PrisonLocker + CryptoLocker = PowerLocker
This is a bit worrying:
Guaranteeing security merely means you’re clueless and dangerous. But it’s indicative of the panic around CryptoLocker.
Panic, of course, is a universal life force – it gives living energy to any inanimate object. When you add panic to any story, it gains a life of its own; it grows legs and runs.
Panic has now been added to PrisonLocker (AKA PowerLocker), a new encrypting malware being readied for release by a guy called gyx.
But if you read the original and excellent expose published last week by Malware Must Die, you cannot help but have a few questions. For example, each new announcement says release is imminent, but each new announcement doesn’t seem to bring it any closer.
Nor does the author sound much like the traditional hacker. His command of the written language is pretty good. There are relatively few typos or howling grammatical errors and the syntax is Anglo-Saxon – he’s probably British, or at least not American. He reads like a native English speaker. He spells ‘behaviour’ with a ‘u’ (an American or someone brought up on American-English would not), he writes created by the group “Romanian Antisec”. with the fullstop outside of the quotation marks (an American would put it inside).
So with a few questions of my own, I spoke to Fraser Howard, a security researcher with Sophos. He too was a little puzzled.
“Typically,” he explained, “ransomware falls into one of two camps. The first simply locks the user out; but data and files are not normally modified or encrypted. This is easy to deal with – once the malware is removed, the user is back to normal. It’s more of an annoyance than anything else, scaring the user into paying up.
“The second encrypts the users’ files. The ‘serious’ ransomware families do this, using cryptography correctly to securely encrypt files without leaving the key anywhere accessible. PowerLocker,” he added, “claims to do both lockout and encrypt.”
This is one of the things that puzzles him: why have both? “Seems a bit daft to me – why bother locking them out if you have encrypted their data? The author claims: ‘Even if the user is able to somehow get out of locker screen, files will still be encrypted with practically unbreakable encryption.’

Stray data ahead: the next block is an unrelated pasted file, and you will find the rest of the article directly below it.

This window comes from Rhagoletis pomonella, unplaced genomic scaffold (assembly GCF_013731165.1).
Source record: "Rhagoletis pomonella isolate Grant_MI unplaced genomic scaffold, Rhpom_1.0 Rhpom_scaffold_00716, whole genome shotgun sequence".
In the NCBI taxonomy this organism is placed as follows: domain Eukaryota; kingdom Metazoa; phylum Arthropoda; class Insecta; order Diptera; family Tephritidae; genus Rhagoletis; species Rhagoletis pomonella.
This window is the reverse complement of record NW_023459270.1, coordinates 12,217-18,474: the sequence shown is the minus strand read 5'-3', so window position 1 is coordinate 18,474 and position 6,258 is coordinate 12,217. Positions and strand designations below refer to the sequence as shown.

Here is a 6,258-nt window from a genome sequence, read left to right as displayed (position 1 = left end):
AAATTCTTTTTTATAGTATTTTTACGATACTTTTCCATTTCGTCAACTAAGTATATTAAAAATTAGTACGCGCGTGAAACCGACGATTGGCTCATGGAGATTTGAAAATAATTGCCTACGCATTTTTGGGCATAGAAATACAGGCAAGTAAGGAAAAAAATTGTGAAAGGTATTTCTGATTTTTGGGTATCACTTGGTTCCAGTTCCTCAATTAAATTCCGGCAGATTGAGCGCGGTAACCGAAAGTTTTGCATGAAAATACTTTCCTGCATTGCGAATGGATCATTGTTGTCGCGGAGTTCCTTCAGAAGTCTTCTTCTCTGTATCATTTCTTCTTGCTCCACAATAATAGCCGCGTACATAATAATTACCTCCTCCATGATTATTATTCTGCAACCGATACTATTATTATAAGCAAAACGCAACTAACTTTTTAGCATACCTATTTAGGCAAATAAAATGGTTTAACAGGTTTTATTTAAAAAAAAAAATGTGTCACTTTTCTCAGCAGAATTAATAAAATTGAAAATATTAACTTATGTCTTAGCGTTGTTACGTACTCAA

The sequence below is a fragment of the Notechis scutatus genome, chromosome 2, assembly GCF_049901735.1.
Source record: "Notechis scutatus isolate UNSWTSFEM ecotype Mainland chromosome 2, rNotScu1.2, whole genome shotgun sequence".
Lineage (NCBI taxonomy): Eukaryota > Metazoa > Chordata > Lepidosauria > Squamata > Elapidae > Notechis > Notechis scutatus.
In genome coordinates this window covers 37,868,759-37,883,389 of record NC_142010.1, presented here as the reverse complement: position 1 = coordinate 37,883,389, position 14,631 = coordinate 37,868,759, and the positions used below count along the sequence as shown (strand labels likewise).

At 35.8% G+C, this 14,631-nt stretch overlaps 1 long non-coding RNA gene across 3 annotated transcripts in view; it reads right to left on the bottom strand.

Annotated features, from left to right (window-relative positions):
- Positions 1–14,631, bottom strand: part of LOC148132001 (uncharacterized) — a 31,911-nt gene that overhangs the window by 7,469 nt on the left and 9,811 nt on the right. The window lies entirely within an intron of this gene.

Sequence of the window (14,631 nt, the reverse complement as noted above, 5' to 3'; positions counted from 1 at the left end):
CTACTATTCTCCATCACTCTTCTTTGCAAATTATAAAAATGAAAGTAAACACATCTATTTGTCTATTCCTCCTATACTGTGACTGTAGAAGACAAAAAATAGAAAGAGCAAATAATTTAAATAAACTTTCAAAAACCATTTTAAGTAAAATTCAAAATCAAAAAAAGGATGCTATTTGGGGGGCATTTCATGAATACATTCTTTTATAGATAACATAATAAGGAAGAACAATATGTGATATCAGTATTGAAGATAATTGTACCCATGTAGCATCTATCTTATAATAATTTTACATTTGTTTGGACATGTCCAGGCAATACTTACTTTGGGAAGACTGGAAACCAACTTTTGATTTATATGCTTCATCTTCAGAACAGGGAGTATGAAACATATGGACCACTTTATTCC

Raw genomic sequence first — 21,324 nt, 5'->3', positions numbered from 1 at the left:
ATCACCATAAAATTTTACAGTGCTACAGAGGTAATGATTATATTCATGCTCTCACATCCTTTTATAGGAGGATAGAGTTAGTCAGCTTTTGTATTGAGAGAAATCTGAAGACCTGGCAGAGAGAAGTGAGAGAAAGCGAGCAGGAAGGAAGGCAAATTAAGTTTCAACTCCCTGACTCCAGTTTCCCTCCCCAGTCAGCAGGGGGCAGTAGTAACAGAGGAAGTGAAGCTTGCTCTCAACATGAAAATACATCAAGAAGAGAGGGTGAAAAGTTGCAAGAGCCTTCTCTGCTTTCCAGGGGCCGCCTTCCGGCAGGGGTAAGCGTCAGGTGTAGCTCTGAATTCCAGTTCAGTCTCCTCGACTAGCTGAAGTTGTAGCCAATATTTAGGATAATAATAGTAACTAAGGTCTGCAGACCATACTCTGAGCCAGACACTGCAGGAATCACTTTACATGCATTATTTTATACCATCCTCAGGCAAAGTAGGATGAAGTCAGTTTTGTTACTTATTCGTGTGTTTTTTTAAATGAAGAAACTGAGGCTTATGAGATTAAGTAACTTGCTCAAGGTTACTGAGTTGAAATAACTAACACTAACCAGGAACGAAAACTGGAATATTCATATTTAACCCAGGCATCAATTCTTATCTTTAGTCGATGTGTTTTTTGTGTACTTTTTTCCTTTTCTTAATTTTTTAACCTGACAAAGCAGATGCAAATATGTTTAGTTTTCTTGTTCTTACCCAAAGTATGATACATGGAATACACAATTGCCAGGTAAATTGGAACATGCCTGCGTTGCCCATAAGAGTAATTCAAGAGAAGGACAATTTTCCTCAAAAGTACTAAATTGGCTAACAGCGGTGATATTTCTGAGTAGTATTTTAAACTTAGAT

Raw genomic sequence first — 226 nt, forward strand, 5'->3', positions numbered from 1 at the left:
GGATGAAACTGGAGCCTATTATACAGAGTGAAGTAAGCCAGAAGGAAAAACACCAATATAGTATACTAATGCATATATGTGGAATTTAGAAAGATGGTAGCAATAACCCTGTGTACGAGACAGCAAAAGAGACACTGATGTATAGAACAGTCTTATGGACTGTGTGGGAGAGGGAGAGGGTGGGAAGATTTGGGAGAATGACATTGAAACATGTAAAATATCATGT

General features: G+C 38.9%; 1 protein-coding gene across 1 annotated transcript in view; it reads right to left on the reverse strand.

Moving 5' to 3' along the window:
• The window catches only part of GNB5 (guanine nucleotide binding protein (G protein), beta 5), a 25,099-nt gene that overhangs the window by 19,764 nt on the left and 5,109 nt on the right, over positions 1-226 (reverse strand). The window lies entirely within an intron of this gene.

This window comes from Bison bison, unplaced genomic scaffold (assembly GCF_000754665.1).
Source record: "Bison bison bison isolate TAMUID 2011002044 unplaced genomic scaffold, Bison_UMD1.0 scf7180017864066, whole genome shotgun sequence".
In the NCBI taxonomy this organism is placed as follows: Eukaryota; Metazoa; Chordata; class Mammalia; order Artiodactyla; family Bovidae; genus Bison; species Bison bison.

Well, that’s just flawed, illogical thinking.
“It makes me suspicious – it’s indecisive. When I read claims like this, it makes me wonder if the author is actually very capable.” But that’s not all. “Some of the text in the other screenshots [from the Malware Must Die report] make me suspect the author’s skills. Talk about ‘UAC bypass’ and ‘admin privileges’ – well, that’s all very basic stuff used by most malware today.”
My guess is that PrisonLocker was originally intended to be purely locking ransomware. Given the success and publicity surrounding CryptoLocker, gyx decided to add encryption. Not wishing to abandon what he’d already done, he kept the original locking mechanism. But with encryption now perceived as the primary sales incentive, the ‘prison’ epithet was no longer adequate, so he changed the name to ‘power’ locker (crypto locker already being taken).
But there’s one other thing we could consider. gyx is suggesting a purchase price of $100 for his malware. Firstly, he doesn’t seem intent on using it himself. Secondly, that’s remarkably cheap – unless, of course, it’s a ‘loss-leader’ being used to break into a new market.
And that, frankly, is what it seems like to me. A competent and well-educated coder has turned to the dark side, and is using this ‘project’ to get in. He understands software, but he doesn’t necessarily understand malware nor the malware marketplace. He’s selling it rather than planning to use it himself in order to stay one remove from the hacking, infecting and stealing side of malware – he sees himself more as an underworld manager than an underworld foot-soldier.
But saying all that, if PowerLocker is as good (or as bad) as he describes, then it is going to be a dangerous piece of malware. If it’s taken up by some of the better organised criminal groups with access to 0-day exploits, or simply experienced in the use of exploit kits like Magnitude, then PowerLocker could easily become the next PanicLocker.